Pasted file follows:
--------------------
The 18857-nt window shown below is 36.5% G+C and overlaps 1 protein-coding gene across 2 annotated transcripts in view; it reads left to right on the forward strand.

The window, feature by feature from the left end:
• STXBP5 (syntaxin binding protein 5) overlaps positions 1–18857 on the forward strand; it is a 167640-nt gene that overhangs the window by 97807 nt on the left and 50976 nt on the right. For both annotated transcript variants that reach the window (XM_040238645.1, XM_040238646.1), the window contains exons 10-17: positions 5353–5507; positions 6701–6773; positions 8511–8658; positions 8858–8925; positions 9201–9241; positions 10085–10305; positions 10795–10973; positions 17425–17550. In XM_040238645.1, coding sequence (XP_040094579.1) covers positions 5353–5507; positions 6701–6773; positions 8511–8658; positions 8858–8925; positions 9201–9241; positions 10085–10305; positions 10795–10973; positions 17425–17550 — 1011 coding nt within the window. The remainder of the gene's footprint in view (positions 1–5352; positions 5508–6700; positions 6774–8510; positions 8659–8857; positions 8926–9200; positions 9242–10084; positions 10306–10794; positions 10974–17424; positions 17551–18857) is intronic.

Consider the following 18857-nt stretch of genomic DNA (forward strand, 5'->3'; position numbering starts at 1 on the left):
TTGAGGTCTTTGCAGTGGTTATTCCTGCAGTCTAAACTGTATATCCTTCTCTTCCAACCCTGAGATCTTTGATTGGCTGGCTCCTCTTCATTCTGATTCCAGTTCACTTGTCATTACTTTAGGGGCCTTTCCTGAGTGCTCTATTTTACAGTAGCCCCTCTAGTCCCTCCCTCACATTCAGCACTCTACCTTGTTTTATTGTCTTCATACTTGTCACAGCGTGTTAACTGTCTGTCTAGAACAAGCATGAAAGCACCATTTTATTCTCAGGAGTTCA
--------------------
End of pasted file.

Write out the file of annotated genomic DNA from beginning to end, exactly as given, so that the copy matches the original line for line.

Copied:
The 18857-nt window shown below is 36.5% G+C and overlaps 1 protein-coding gene across 2 annotated transcripts in view; it reads left to right on the forward strand.

The window, feature by feature from the left end:
• STXBP5 (syntaxin binding protein 5) overlaps positions 1–18857 on the forward strand; it is a 167640-nt gene that overhangs the window by 97807 nt on the left and 50976 nt on the right. For both annotated transcript variants that reach the window (XM_040238645.1, XM_040238646.1), the window contains exons 10-17: positions 5353–5507; positions 6701–6773; positions 8511–8658; positions 8858–8925; positions 9201–9241; positions 10085–10305; positions 10795–10973; positions 17425–17550. In XM_040238645.1, coding sequence (XP_040094579.1) covers positions 5353–5507; positions 6701–6773; positions 8511–8658; positions 8858–8925; positions 9201–9241; positions 10085–10305; positions 10795–10973; positions 17425–17550 — 1011 coding nt within the window. The remainder of the gene's footprint in view (positions 1–5352; positions 5508–6700; positions 6774–8510; positions 8659–8857; positions 8926–9200; positions 9242–10084; positions 10306–10794; positions 10974–17424; positions 17551–18857) is intronic.

Consider the following 18857-nt stretch of genomic DNA (forward strand, 5'->3'; position numbering starts at 1 on the left):
TTGAGGTCTTTGCAGTGGTTATTCCTGCAGTCTAAACTGTATATCCTTCTCTTCCAACCCTGAGATCTTTGATTGGCTGGCTCCTCTTCATTCTGATTCCAGTTCACTTGTCATTACTTTAGGGGCCTTTCCTGAGTGCTCTATTTTACAGTAGCCCCTCTAGTCCCTCCCTCACATTCAGCACTCTACCTTGTTTTATTGTCTTCATACTTGTCACAGCGTGTTAACTGTCTGTCTAGAACAAGCATGAAAGCACCATTTTATTCTCAGGAGTTCA